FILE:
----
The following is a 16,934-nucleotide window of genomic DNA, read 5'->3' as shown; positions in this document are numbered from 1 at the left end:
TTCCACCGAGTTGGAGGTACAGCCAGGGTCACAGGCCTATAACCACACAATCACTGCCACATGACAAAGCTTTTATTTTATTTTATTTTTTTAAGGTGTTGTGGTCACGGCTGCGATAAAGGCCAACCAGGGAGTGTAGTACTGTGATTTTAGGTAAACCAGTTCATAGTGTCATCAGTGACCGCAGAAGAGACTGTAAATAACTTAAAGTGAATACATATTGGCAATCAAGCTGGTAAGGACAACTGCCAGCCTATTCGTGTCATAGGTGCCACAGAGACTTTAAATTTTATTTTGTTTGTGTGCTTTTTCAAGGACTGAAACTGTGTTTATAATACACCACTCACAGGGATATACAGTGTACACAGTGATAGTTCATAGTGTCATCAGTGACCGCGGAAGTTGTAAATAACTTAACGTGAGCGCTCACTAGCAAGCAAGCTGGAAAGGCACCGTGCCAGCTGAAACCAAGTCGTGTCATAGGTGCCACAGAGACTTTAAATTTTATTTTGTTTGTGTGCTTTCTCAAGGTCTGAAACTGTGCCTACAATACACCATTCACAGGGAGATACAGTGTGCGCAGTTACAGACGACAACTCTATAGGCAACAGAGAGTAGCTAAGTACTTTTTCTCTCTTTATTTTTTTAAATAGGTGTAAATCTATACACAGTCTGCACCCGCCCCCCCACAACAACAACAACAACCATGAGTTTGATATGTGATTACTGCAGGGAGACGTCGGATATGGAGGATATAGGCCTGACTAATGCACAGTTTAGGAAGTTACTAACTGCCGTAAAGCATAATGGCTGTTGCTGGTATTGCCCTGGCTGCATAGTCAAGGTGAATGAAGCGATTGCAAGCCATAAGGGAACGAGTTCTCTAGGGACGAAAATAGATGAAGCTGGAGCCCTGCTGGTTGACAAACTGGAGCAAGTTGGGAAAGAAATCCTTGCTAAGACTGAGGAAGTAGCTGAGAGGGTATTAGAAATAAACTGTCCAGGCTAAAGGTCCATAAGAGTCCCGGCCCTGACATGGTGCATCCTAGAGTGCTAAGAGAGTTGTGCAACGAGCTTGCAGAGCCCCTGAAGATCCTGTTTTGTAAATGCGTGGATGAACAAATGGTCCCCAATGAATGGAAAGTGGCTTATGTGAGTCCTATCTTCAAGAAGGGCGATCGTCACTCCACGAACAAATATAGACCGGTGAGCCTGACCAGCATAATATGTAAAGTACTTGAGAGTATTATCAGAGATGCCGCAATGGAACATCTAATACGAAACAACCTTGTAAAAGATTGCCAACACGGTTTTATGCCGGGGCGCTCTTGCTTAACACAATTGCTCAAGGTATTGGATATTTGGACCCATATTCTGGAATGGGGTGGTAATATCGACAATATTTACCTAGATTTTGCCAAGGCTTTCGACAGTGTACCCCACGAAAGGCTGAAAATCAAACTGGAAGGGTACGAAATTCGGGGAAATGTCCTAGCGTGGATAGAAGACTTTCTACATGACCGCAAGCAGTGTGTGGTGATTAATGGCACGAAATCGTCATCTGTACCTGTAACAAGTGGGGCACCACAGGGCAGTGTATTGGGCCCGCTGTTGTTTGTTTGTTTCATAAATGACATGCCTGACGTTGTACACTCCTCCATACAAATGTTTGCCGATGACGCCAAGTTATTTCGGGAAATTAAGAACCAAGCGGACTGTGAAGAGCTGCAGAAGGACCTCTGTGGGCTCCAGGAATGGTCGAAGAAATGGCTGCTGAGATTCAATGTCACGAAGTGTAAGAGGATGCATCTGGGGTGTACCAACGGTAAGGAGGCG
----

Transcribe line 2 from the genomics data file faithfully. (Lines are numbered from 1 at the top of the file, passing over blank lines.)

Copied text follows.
TTCCACCGAGTTGGAGGTACAGCCAGGGTCACAGGCCTATAACCACACAATCACTGCCACATGACAAAGCTTTTATTTTATTTTATTTTTTTAAGGTGTTGTGGTCACGGCTGCGATAAAGGCCAACCAGGGAGTGTAGTACTGTGATTTTAGGTAAACCAGTTCATAGTGTCATCAGTGACCGCAGAAGAGACTGTAAATAACTTAAAGTGAATACATATTGGCAATCAAGCTGGTAAGGACAACTGCCAGCCTATTCGTGTCATAGGTGCCACAGAGACTTTAAATTTTATTTTGTTTGTGTGCTTTTTCAAGGACTGAAACTGTGTTTATAATACACCACTCACAGGGATATACAGTGTACACAGTGATAGTTCATAGTGTCATCAGTGACCGCGGAAGTTGTAAATAACTTAACGTGAGCGCTCACTAGCAAGCAAGCTGGAAAGGCACCGTGCCAGCTGAAACCAAGTCGTGTCATAGGTGCCACAGAGACTTTAAATTTTATTTTGTTTGTGTGCTTTCTCAAGGTCTGAAACTGTGCCTACAATACACCATTCACAGGGAGATACAGTGTGCGCAGTTACAGACGACAACTCTATAGGCAACAGAGAGTAGCTAAGTACTTTTTCTCTCTTTATTTTTTTAAATAGGTGTAAATCTATACACAGTCTGCACCCGCCCCCCCACAACAACAACAACAACCATGAGTTTGATATGTGATTACTGCAGGGAGACGTCGGATATGGAGGATATAGGCCTGACTAATGCACAGTTTAGGAAGTTACTAACTGCCGTAAAGCATAATGGCTGTTGCTGGTATTGCCCTGGCTGCATAGTCAAGGTGAATGAAGCGATTGCAAGCCATAAGGGAACGAGTTCTCTAGGGACGAAAATAGATGAAGCTGGAGCCCTGCTGGTTGACAAACTGGAGCAAGTTGGGAAAGAAATCCTTGCTAAGACTGAGGAAGTAGCTGAGAGGGTATTAGAAATAAACTGTCCAGGCTAAAGGTCCATAAGAGTCCCGGCCCTGACATGGTGCATCCTAGAGTGCTAAGAGAGTTGTGCAACGAGCTTGCAGAGCCCCTGAAGATCCTGTTTTGTAAATGCGTGGATGAACAAATGGTCCCCAATGAATGGAAAGTGGCTTATGTGAGTCCTATCTTCAAGAAGGGCGATCGTCACTCCACGAACAAATATAGACCGGTGAGCCTGACCAGCATAATATGTAAAGTACTTGAGAGTATTATCAGAGATGCCGCAATGGAACATCTAATACGAAACAACCTTGTAAAAGATTGCCAACACGGTTTTATGCCGGGGCGCTCTTGCTTAACACAATTGCTCAAGGTATTGGATATTTGGACCCATATTCTGGAATGGGGTGGTAATATCGACAATATTTACCTAGATTTTGCCAAGGCTTTCGACAGTGTACCCCACGAAAGGCTGAAAATCAAACTGGAAGGGTACGAAATTCGGGGAAATGTCCTAGCGTGGATAGAAGACTTTCTACATGACCGCAAGCAGTGTGTGGTGATTAATGGCACGAAATCGTCATCTGTACCTGTAACAAGTGGGGCACCACAGGGCAGTGTATTGGGCCCGCTGTTGTTTGTTTGTTTCATAAATGACATGCCTGACGTTGTACACTCCTCCATACAAATGTTTGCCGATGACGCCAAGTTATTTCGGGAAATTAAGAACCAAGCGGACTGTGAAGAGCTGCAGAAGGACCTCTGTGGGCTCCAGGAATGGTCGAAGAAATGGCTGCTGAGATTCAATGTCACGAAGTGTAAGAGGATGCATCTGGGGTGTACCAACGGTAAGGAGGCG